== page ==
While GERD and Acid Reflux disease are very similar, they are not the same thing. Some people do confuse the two terms but there are differences. Acid Reflux is basically the same thing as Heartburn. It occurs when there is back flow of stomach acid into the food pipe (esophagus). The esophagus is the pipe that connects the stomach and the throat. Commonly, acid reflux is referred to as gastroesophageal reflux in the medical profession. If you are experiencing acid reflux there is a chance you will taste a sour flavor as a result of regurgitated food and acid that travel up the esophagus.
This condition is very serious if left untreated and can eventually lead to GERD which is essentially a much more severe form of acid reflux. The most typical symptoms of GERD are heartburn which occurs more often than not. In addition you can develop a bad cough, vomiting, nausea, chest pain and a number of other undesirable conditions. GERD can become so serious that it can actually cause holes and ulcers to form in the stomach lining, esophagus and throat. In some cases GERD will require a surgical procedure in order to repair damage that has occurred inside the digestive system.
If acid reflux is treated properly and controlled efficiently, there is a very good chance that GERD may never become an issue. However, acid reflux that is left untreated and unattended can easily turn into a much worse problem. If your doctor has given you specific instructions on controlling your heartburn, the best advice is to follow his/her suggestions. Many people who have habits such as drinking or smoking are prime candidates for GERD. This is because these are two of the hardest habits to break and also, unfortunately, two of the most common contributing factors to acid reflux and GERD.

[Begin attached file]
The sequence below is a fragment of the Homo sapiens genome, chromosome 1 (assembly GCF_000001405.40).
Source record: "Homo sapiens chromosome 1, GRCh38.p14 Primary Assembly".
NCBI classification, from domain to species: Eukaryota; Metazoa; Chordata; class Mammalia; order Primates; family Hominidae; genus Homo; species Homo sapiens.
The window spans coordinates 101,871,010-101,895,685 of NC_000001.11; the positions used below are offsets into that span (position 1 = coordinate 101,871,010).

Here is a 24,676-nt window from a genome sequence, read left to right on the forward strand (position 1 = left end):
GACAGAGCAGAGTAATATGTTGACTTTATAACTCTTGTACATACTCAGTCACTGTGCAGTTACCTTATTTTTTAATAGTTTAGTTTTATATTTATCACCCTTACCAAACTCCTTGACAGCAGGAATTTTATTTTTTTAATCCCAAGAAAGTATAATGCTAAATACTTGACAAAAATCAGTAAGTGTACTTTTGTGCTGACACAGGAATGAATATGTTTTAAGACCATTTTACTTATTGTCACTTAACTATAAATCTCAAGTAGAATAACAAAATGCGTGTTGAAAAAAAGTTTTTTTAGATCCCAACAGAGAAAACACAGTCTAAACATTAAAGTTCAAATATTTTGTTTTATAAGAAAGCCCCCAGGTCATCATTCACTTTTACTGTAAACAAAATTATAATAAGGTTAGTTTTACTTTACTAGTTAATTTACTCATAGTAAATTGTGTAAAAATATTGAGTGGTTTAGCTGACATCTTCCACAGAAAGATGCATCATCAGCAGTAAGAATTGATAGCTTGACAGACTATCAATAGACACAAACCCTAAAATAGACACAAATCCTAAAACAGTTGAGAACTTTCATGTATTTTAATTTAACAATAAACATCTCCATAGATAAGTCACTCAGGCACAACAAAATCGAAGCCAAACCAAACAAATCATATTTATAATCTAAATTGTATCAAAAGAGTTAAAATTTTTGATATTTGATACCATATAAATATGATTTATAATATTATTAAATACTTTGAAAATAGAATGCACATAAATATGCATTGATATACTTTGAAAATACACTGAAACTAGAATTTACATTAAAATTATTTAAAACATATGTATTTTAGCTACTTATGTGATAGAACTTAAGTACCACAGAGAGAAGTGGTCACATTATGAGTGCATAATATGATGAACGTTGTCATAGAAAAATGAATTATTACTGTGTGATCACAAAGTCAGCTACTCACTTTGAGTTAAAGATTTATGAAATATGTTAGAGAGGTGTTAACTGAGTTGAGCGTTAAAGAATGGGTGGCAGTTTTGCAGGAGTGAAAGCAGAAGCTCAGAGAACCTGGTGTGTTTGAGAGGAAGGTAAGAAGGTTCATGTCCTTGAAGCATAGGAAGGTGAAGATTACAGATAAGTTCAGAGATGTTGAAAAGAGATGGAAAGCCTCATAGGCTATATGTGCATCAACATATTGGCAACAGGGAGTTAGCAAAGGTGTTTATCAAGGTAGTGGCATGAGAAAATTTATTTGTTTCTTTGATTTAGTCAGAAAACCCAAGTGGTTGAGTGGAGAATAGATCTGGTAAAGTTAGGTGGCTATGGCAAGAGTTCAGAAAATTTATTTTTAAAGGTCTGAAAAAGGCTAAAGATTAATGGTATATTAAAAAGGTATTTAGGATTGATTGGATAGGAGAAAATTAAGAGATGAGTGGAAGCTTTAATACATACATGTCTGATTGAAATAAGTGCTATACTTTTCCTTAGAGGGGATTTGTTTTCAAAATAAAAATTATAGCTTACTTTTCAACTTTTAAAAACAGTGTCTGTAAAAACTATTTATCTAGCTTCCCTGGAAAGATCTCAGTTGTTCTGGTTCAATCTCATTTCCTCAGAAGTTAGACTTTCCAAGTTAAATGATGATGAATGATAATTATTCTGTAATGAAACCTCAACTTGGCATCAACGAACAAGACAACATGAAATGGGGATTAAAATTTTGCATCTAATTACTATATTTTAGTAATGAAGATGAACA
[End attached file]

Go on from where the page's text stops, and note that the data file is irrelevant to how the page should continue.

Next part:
The most common times to experience the worst symptoms of GERD or Acid Reflux for that matter is at night when you are laying in your bed. This is why most doctors will suggest eating a good two or three hours before going to bed. This means going to bed on an empty stomach is the best way to avoid heartburn or other discomfort at night.
If you have questions about your acid reflux and want to know how to avoid it turning to GERD, speak with your doctor and follow his/her advice on treatment. In most cases treatment with medications to control acid will be quite effective.